Wow. Something has really goosed the job market these past two weeks! I’ve seen an across-the-board increase in the number of clients landing interviews since mid-February, capped by no fewer than nine folks recently securing new jobs here in the Puget Sound area — many of whom had been out looking for a considerable length of time.
Frankly, I’m not sure what bizarre market dynamic (e.g. Riots in Egypt? Union standoff in Wisconsin? Charlie Sheen going off the deep end?) is to thank for this sudden pick-up in activity, but whatever it is, I’ll take more of it. And I hope this wave of activity raises all of your collective job hunting boats out there in the weeks to come, as well.
And, as per my usual procedure, whenever an acquaintance lands a new job I always encourage them to pass along any tips, insights, and wisdom they’d be willing to share with the rest of you out there who may still be on the hunt. The first person to chime in sent me some thoughts a few days ago, reporting that her new role came about largely due to two main factors, as reported below:
“Matt: Another twist and turn to report in my strange career path! I have accepted a job in Organization Development with XYZ Company and start this week. Two key points about my transition I’d emphasize:
Factor #1. Networking. I owe the job to two friends. I was not actively in the job market. One friend told me about the job, and I took notice because the industry is one of the few I am interested in working in. I looked at the job description online and noticed that it had been posted about 6 weeks earlier and so it wasn’t clear if they were even still accepting applications. I have another friend at the organization and in the department I would be working in. I called her and said I was possibly interested in the job but had two questions. First, the description was pretty bare bones, so I wanted to know more about what the job actually was. Second, was the job still open? She did some checking and told me I should submit my resume right away in order to be considered. I submitted it that day (without anything fancy like a cover letter) and the rest is history. Take-away: Knowing these two people helped. One knew my interests and told me about the job. The other had worked with me and knew me well enough to give me a little help (maybe a lot, I really don’t know).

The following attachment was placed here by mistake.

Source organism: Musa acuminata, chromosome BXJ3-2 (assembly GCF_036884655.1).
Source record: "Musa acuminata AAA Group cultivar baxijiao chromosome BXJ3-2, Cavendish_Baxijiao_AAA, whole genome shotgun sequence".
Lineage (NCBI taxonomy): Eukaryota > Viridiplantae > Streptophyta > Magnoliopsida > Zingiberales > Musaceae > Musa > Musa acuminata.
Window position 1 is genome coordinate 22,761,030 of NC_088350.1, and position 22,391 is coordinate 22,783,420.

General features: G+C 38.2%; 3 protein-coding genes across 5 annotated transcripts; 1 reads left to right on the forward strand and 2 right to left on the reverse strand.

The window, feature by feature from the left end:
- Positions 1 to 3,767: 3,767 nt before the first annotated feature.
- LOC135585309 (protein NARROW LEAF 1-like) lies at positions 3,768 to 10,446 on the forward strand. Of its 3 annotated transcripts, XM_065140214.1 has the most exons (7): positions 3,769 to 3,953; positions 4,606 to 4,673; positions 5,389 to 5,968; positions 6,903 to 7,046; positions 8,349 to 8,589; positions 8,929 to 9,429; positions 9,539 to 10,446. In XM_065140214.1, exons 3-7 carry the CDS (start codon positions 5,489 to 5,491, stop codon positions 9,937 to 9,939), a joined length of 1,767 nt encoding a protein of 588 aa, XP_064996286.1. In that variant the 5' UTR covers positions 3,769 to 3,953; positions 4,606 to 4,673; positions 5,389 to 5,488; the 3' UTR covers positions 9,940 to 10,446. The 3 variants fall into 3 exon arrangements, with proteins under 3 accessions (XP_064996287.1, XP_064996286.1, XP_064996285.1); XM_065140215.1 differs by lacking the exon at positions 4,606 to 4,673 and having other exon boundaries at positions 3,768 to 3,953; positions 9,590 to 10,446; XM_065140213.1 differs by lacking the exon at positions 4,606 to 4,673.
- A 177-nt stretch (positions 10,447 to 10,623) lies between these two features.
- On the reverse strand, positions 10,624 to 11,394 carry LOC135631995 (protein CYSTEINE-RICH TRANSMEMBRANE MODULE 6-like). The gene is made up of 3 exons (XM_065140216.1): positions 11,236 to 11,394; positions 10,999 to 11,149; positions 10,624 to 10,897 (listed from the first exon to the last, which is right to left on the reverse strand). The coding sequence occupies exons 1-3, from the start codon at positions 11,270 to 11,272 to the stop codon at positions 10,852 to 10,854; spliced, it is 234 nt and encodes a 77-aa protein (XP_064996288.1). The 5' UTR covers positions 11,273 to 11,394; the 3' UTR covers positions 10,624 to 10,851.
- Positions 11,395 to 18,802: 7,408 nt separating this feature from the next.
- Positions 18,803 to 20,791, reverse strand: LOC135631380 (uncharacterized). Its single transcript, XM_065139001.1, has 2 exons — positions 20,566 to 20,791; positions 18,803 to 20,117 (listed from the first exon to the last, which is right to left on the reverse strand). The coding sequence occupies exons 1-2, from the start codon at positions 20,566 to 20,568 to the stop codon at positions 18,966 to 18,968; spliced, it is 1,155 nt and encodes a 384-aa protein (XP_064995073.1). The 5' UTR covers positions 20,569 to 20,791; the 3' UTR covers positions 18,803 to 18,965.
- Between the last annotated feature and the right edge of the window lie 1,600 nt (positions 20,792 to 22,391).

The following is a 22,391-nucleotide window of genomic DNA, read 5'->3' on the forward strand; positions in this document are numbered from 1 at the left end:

Factor #2. Salary negotiations (per your recent blog posts). Here’s what happened for me. In the phone screen interview with the recruiter, she asked my salary expectations. I declined to answer that question since at that point I knew very little about the job. Instead I proposed something like this: “I know it makes sense to determine whether we are in the same ballpark so we can both decide whether it makes sense to go to the next step. You’re the expert, and I know you’ve done some thinking about the salary range for this job. How about if you tell me tell me the salary range you’re looking at, and I can tell you whether it makes sense for me?” She did. It did. We went to the next step! BTW, the salary the offered was higher than the range originally quoted. What that says to me is that in the course of interviewing, they adjusted their sense of what the job was and adjusted the range.
Keep up the excellent blog and newsletter. I hope our paths continue to cross!”
Thanks very much (you know who you are!) for allowing me to share these observations with my readers — and again, let’s hope this sudden surge of hiring continues and that I get to feature some more of these “success” postings in the very near future!